Matt Laur , Jul 20, 2008; 04:17 p.m.
Try using a reflector to help fill in the harsh shadows you get in bright overhead sunlight. You can fill with a flash, too, but that can look a little too artificial if you don't know how to balance color temps. If you use a reflector, you know the light balance will look right, since it's the same light that's coming in from overhead.
You might look over some of these quick free tutorials. Obviously they're really a pitch for Photoflex products, but I think you'll find them helpful. There are at least two that show how effective a couple of reflectors can be when it comes to dealing with hard sun-related shadows. Your subjects may find themselves dealing with some very bright continual light in their faces, though, which can make them squint, and can make their pupils contract in a less-attractive way. One trick is get them posed, and have them sit with their eyes closed. Then, 1...2...3... "open your eyes!" and CLICK. You'll have to play with they idea.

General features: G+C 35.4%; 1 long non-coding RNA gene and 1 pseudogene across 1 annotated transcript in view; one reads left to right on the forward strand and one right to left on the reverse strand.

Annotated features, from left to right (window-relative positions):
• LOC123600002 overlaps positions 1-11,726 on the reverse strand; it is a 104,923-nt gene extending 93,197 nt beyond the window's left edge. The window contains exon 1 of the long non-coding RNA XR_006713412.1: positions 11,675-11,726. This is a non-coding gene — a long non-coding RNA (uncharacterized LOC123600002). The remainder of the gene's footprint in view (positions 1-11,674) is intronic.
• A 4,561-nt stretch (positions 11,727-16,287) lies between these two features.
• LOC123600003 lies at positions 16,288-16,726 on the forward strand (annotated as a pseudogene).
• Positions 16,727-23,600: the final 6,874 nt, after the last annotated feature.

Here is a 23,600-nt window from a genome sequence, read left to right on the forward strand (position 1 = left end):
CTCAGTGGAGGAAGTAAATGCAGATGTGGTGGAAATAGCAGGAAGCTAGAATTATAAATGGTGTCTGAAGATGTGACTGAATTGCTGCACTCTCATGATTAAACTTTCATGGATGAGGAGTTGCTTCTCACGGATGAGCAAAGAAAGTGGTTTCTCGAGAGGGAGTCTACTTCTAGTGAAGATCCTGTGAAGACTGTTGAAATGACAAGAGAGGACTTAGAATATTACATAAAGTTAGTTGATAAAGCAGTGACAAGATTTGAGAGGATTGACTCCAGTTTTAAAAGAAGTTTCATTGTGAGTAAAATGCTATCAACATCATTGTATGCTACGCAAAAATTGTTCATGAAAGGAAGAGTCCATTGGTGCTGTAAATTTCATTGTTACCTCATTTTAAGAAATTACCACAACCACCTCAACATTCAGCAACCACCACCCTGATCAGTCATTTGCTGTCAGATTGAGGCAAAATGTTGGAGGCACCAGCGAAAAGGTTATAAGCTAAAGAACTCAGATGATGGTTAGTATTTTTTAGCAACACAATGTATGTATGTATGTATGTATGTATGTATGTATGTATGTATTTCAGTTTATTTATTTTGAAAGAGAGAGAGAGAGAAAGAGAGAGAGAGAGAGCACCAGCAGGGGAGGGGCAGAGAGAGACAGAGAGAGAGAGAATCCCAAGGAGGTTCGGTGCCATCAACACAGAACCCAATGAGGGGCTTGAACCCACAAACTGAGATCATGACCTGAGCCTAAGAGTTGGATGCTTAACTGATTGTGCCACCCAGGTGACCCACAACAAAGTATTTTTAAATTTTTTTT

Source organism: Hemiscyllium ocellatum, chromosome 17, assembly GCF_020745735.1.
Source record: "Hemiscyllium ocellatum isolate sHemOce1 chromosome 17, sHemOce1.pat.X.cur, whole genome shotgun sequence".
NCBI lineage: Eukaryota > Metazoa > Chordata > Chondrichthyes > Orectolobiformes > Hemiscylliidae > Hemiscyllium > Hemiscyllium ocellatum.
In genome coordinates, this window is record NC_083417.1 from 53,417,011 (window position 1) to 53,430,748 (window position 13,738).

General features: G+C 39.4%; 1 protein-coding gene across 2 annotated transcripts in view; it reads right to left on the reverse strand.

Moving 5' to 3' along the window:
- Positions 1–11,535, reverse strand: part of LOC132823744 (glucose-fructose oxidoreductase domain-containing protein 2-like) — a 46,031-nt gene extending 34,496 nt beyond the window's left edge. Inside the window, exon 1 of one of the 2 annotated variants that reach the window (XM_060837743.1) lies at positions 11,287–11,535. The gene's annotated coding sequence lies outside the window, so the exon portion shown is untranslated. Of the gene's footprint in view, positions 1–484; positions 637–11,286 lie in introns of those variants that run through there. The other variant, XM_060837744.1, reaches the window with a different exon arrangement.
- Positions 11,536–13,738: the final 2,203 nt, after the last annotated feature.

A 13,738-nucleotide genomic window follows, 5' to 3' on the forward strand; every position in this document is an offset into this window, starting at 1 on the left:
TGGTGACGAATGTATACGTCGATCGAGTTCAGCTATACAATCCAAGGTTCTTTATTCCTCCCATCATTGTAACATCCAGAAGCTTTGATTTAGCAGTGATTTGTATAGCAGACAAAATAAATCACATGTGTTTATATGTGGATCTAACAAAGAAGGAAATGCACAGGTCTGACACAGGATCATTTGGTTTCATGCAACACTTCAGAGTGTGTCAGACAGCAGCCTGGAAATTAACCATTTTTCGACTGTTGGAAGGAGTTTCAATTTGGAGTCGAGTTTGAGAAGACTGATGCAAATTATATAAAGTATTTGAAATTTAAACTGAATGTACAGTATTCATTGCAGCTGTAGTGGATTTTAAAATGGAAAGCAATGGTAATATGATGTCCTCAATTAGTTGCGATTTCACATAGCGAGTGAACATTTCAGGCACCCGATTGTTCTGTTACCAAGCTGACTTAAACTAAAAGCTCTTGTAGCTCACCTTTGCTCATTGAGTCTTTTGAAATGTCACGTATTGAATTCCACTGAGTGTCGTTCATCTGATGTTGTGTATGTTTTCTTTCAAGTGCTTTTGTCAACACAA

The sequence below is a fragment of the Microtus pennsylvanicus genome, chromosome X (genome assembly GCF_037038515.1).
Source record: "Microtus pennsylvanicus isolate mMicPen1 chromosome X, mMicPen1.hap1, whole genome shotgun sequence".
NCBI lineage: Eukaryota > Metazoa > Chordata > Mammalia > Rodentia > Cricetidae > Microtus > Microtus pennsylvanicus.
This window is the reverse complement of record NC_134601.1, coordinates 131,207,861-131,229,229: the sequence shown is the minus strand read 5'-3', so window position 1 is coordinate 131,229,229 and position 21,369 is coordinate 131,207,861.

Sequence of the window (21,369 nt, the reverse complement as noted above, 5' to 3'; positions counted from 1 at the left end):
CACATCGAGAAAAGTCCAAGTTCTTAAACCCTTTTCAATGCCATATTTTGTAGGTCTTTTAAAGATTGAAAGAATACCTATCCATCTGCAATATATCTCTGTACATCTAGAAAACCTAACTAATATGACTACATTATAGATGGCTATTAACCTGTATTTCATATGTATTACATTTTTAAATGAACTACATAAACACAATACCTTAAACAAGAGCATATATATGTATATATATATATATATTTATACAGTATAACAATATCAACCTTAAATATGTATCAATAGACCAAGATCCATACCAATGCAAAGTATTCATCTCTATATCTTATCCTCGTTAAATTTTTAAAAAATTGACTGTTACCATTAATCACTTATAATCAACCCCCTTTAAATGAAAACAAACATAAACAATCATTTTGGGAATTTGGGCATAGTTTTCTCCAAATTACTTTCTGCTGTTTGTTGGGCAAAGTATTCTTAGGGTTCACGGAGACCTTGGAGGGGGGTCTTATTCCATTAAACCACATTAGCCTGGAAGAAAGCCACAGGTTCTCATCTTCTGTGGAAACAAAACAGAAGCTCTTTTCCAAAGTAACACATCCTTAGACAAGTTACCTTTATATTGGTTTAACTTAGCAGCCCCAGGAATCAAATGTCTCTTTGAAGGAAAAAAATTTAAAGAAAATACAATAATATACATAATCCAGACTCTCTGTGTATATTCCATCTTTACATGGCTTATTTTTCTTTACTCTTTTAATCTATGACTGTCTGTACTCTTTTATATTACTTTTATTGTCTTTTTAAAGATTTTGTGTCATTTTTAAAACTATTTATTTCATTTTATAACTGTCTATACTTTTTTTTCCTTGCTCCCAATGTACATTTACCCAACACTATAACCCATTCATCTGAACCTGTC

In open shade, fill flash is the magic bullet. Attached is a simple capture made on a bright day, but under a tree throwing solid shade. I metered for the sky in the background, and then adjusted my on-camera flash (in my case, a Nikon SB-800) to fill in. If you know what you're looking at, you can tell the subjects are lit with a flash - but it beats having them squinting in the sun, having big eye shadows, etc.
Fill flash in open shade on a sunny day.